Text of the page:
You get 24 multipose (I shall comment on that) plastic and metal soldiers in here perfect to add to a fledgling Roman force.
Before we dive in who where the Auxilia?
The Auxilia (Latin, lit. "helps") constituted the standing non-citizen corps of the Imperial Roman army during the Principate era (30 BC–284 AD), alongside the citizen legions. By the 2nd century, the Auxilia contained the same number of infantry as the legions and in addition provided almost all of the Roman army's cavalry and more specialised troops (especially light cavalry and archers). The auxilia thus represented three-fifths of Rome's regular land forces at that time. Like their legionary counterparts, auxiliary recruits were mostly volunteers, not conscripts.
The Auxilia were mainly recruited from the peregrini, i.e. free provincial subjects of the Roman Empire who did not hold Roman citizenship and constituted the vast majority of the empire's population in the 1st and 2nd centuries (c. 90% in the early 1st century). The Auxilia also included some Roman citizens and probably barbarians (barbari, as the Romans called peoples located outside the Empire's borders). This was in contrast to the legions, which admitted Roman citizens only.
Roman auxiliary units developed from the varied contingents of non-Italian troops, especially cavalry, that the Roman Republic used in increasing numbers to support its legions after 200 BC. The Julio-Claudian period (30 BC–68 AD) saw the transformation of these motley temporary levies into a standing corps of regiments with standardised structure, equipment and conditions of service. By the end of this period, there were no significant differences between legionaries and most auxiliaries in terms of training, or thus combat capability.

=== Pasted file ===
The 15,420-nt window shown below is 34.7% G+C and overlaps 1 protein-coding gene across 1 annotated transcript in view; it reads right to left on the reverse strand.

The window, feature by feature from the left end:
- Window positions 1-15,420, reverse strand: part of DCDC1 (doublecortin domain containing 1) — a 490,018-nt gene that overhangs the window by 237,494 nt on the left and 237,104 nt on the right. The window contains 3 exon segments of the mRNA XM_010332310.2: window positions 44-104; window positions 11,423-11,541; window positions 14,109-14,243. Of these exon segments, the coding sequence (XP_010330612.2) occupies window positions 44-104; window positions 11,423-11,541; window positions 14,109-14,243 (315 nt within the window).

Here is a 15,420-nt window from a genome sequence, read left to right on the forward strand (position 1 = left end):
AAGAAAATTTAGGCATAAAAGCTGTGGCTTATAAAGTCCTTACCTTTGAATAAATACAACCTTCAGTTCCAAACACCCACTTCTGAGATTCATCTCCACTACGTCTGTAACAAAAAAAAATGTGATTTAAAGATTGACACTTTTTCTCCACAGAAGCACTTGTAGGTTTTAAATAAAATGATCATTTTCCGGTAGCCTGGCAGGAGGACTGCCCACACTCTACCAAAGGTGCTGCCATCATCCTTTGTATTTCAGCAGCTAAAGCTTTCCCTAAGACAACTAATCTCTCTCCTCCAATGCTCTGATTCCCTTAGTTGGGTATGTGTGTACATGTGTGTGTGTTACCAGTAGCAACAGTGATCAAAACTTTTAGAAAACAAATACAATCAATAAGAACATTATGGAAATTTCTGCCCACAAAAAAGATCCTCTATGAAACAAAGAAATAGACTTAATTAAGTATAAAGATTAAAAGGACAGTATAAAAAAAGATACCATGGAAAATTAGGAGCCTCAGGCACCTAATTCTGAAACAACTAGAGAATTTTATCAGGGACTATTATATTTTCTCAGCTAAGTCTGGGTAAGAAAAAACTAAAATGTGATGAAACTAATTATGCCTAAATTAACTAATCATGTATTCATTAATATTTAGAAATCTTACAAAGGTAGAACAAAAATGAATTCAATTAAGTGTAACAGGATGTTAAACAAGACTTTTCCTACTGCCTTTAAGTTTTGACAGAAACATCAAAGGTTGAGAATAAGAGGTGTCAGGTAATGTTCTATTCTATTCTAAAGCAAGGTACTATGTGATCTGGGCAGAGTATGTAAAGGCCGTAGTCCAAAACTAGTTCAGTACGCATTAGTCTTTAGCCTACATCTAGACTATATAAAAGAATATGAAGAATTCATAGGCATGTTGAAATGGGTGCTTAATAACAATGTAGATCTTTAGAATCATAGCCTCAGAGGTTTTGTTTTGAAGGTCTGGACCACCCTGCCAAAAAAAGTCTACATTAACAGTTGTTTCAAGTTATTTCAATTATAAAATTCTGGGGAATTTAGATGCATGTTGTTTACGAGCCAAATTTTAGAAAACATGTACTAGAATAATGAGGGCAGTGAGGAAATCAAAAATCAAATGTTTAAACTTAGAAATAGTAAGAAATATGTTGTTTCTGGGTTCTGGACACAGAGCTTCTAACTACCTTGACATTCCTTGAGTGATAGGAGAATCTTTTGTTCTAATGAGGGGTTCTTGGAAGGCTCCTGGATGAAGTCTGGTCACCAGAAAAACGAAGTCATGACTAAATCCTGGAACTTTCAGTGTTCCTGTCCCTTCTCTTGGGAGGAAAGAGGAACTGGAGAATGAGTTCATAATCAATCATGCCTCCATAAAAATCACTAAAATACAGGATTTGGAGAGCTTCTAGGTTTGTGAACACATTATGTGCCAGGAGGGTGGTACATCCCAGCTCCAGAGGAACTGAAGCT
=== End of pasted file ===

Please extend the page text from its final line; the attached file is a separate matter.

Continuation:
Auxiliary regiments were often stationed in provinces other than the province in which they were originally raised, both for reasons of imperial security and to foster the process of Romanisation and integration of the provinces. The regimental names of many auxiliary units persisted into the 4th century, but by then the units in question were different in size, structure, and quality from their predecessors.
so whats in the box? lets have a look......
roman leader should. I am looking forward to painting him up.
Overall a great box set, the inclusion of decals gets it a mega bonus. The models in plastic are easy to put together, and well detailed, whilst the metal commands are excellent. A great box to add to your Roman forces for Hail Caesar or any Ancients game you may play.